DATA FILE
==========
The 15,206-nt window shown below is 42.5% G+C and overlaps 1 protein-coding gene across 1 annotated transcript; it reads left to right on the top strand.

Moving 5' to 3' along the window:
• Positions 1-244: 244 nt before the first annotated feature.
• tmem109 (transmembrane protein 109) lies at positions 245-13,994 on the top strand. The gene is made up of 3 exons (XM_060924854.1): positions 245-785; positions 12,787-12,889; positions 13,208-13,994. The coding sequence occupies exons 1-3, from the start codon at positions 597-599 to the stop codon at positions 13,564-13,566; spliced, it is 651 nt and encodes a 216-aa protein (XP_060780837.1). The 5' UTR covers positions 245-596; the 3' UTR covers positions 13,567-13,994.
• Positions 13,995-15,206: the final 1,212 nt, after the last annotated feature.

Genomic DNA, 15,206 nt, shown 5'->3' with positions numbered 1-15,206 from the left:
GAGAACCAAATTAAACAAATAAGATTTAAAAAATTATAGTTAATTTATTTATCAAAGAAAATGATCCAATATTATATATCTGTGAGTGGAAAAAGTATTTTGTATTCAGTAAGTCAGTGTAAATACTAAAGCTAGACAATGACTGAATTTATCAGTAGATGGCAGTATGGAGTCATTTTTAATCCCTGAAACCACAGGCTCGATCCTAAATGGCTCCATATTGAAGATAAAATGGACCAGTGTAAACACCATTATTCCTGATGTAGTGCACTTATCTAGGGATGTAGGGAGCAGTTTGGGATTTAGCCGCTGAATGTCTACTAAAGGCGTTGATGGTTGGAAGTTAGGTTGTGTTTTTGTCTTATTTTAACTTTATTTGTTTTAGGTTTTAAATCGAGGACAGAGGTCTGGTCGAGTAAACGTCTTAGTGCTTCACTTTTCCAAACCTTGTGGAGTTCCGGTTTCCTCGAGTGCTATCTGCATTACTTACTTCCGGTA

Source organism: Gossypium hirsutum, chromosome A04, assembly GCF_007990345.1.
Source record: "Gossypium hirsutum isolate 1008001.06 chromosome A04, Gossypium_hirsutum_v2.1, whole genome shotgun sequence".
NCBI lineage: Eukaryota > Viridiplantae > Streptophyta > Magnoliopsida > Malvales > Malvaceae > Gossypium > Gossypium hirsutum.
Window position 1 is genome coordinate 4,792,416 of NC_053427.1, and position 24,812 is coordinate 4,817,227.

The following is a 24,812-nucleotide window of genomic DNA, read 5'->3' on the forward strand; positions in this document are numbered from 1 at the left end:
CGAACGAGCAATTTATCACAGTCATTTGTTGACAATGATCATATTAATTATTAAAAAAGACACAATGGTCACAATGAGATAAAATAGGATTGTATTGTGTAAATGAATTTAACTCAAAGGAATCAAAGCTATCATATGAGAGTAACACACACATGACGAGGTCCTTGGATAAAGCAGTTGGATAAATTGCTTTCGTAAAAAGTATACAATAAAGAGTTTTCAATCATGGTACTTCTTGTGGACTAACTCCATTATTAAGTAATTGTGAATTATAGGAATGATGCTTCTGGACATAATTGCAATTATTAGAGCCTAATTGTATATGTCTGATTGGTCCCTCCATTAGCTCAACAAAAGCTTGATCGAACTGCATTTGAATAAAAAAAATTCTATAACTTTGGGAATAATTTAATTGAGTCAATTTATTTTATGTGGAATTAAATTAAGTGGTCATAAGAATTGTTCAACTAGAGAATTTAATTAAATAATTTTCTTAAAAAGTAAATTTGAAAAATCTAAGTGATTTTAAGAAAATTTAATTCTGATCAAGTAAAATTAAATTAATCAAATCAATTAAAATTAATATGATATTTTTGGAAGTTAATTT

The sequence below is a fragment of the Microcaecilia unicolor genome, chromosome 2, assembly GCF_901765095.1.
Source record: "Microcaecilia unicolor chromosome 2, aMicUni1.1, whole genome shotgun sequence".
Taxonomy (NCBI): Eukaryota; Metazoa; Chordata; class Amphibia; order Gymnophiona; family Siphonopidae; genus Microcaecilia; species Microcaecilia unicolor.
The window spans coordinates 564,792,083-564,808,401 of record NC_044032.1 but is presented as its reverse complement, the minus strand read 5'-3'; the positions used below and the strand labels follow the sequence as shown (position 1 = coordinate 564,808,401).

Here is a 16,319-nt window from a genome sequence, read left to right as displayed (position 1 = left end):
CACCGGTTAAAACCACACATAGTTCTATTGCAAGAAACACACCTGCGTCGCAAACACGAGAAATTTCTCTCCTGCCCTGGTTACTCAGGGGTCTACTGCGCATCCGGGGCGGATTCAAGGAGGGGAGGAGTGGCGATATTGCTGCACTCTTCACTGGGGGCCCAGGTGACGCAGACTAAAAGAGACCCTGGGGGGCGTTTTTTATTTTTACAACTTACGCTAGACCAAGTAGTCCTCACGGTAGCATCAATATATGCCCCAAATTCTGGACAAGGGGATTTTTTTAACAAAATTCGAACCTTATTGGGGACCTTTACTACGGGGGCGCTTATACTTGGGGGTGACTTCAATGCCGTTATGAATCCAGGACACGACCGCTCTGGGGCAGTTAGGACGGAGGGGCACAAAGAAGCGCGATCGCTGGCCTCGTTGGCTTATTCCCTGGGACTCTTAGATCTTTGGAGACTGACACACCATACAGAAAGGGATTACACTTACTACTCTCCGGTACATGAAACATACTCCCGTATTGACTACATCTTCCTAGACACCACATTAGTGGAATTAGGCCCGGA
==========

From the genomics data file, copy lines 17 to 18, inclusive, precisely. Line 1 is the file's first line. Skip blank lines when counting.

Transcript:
The window spans coordinates 564,792,083-564,808,401 of record NC_044032.1 but is presented as its reverse complement, the minus strand read 5'-3'; the positions used below and the strand labels follow the sequence as shown (position 1 = coordinate 564,808,401).

Here is a 16,319-nt window from a genome sequence, read left to right as displayed (position 1 = left end):